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About John Houston

 

 

 

 

 

 

Profile of John Houston

Advisor to the Pangnirtung Printmakers, 1975-1979, 1994, 1998, 2000

 

 

 

John Houston was born in 1954 and spent the first eight years of his life in the Canadian Arctic at Cape Dorset, on Baffin Island. Early immersion in Inuit culture has affected his entire life. While attending schools in England, Ottawa, and later Pickering College in Ontario, John lost his fluency in Inuktitut, but continued to think of the North as home, and spent several summers on the land with Inuit friends. He got his first job in film as coffee boy on Paramount Pictures' 1973 production of The White Dawn, the first novel by his father, James A. Houston.

He graduated from Yale University in 1975, having spent an independent junior year in Paris, printmaking at Atelier 17 while perfecting his French. In the same year, artist Lipa Pitsulak offered him the position of Art Advisor to the Pangnirtung Cooperative's printmaking project. He seized the opportunity to return north and regain his Inuktitut. John enjoyed the position for nearly five years, bringing out four remarkable graphics collections and the story idea for Art of the Arctic Whalemen, a documentary film directed by his father for the Devonian Foundation of Alberta.

After Pangnirtung filmmaking called again and he was off on a 20,000 mile trip across the north, casting Inuit for the film Never Cry Wolf (Disney, 1982) on which he worked with Carroll Ballard as First Assistant Director. Many films followed, from Singapore to Siberia, including rejoining Ballard to film Fly Away Home (Columbia, 1996), however, the north remains his favourite location. With the proceeds from Never Cry Wolf John established Houston North Gallery in Lunenburg, Nova Scotia with the help of his mother, the late Alma Houston, who co-owned and operated the gallery until her death in December, 1997. John and his mother were founders of the Lunenburg Folk Harbour Festival; an intimate, international festival of music of the sea, set in a World Heritage Site. In its 21st year, Houston North Gallery continues to be a showcase for Inuit art.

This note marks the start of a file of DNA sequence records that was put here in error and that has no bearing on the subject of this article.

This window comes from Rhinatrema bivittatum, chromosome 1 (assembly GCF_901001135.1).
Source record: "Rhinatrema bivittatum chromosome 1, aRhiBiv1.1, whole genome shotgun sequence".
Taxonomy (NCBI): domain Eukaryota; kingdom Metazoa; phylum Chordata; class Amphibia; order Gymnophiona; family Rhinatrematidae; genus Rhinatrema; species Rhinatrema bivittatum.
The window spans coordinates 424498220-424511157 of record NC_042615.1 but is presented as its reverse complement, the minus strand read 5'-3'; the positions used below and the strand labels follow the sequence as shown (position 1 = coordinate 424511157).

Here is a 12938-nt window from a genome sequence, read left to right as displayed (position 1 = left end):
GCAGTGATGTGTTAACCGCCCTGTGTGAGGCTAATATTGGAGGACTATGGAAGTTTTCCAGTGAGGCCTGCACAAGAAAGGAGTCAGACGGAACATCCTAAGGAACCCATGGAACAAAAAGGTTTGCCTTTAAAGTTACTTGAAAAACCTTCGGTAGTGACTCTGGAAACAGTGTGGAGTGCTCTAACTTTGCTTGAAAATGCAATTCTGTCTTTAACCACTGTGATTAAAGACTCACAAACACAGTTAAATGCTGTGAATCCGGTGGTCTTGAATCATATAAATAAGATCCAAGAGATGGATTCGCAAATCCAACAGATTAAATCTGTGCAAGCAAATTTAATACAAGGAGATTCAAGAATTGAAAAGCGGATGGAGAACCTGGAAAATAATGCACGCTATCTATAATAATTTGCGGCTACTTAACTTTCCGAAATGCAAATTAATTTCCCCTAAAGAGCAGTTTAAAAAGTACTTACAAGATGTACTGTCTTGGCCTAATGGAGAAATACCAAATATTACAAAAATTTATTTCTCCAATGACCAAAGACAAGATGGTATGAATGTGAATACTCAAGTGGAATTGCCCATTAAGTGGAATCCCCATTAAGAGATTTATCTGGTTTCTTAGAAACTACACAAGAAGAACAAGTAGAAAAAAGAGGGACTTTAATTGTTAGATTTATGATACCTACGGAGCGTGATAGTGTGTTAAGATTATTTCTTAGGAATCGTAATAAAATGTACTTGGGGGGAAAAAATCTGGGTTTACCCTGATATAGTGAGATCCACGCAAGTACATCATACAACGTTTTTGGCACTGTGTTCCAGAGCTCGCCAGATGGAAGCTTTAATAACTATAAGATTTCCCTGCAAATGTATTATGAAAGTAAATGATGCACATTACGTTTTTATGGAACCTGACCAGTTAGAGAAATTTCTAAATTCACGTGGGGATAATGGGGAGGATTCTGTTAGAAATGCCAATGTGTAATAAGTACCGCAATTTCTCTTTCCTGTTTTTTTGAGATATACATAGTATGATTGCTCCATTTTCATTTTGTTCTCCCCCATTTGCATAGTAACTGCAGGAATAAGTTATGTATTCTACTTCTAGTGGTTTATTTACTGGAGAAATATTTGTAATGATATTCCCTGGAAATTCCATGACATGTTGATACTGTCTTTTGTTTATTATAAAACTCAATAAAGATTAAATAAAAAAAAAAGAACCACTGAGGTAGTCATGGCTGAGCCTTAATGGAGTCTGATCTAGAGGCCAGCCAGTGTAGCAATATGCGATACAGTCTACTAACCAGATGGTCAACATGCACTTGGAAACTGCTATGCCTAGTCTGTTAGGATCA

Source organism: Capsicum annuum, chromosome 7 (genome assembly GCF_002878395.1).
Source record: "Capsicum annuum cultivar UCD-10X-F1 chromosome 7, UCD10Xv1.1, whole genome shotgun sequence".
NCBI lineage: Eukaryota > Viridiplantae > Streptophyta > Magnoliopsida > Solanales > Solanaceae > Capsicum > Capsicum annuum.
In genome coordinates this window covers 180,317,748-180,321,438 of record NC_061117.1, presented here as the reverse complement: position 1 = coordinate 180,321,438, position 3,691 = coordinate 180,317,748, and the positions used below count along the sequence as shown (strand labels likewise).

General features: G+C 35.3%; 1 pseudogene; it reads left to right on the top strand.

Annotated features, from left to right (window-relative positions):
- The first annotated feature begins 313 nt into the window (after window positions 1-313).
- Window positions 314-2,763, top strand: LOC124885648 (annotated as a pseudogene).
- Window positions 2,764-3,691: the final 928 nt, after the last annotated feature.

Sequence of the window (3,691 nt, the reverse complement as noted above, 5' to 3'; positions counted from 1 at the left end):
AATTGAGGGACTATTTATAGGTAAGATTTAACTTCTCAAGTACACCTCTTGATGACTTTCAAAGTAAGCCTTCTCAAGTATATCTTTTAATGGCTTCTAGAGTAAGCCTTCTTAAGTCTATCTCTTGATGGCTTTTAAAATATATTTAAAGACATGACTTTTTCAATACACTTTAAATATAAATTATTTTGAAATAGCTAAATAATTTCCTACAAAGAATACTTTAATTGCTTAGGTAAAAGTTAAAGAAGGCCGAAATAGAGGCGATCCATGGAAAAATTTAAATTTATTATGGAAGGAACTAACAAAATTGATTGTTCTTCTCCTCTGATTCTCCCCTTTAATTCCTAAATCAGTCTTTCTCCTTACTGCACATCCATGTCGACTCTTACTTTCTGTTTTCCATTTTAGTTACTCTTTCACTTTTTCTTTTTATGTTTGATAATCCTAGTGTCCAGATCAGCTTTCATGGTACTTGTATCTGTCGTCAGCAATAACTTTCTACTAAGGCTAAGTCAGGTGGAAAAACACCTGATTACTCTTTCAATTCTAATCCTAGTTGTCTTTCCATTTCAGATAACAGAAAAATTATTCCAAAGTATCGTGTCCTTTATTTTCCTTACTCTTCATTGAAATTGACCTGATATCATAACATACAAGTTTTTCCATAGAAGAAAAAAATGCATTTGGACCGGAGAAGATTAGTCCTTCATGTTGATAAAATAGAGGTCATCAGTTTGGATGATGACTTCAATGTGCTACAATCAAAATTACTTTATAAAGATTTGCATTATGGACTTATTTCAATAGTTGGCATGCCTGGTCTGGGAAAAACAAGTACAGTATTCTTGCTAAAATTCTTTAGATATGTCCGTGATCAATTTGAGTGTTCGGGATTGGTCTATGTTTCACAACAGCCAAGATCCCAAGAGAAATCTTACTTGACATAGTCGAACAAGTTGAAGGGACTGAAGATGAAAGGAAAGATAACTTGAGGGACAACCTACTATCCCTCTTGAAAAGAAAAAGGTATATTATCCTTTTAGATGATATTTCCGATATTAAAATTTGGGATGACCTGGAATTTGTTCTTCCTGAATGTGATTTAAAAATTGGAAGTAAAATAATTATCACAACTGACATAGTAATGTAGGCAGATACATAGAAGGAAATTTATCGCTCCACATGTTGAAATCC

Over twenty years of helping a succession of directors to realize their vision has amounted to an apprenticeship in the craft of filmmaking. John Houston grew up between two great oral traditions; the Inuit and the Celtic, and came to feel it was time to tell his own stories. In 1998, John co-wrote and directed his first film, an award-winning one-hour documentary about his parents, Inuit art pioneers James and Alma Houston, the Inuit of Cape Dorset, and their very special collaboration that launched Inuit art onto the world stage. When he told executive producer Peter d'Entremont that Songs in Stone was in fact the beginning of an Arctic trilogy, an award-winning film partnership began. John and Peter have followed up with Nuliajuk: Mother of the Sea Beasts; a quest for the ancient Inuit goddess, and are currently developing Diet of Souls; a look inside the mind of the Inuit hunter, to complete the trilogy.

Dedicated to supporting Nunavut' emerging Film/TV/New Media industry, John Houston has also been working with the Government of Nunavut and Inuit organizations to facilitate visiting productions such as 'The Snow Walker,' 'Sleep Murder,' and 'Midnight Son.' He is also President of the recently formed Ajjiit Nunavut Media Association, and part of the working group drafting Government of Nunavut policy on Film/TV/New Media.

John lives with his wife Heather and baby Dorset in their Halifax heritage home.

 

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This page was last updated on Monday February 21, 2005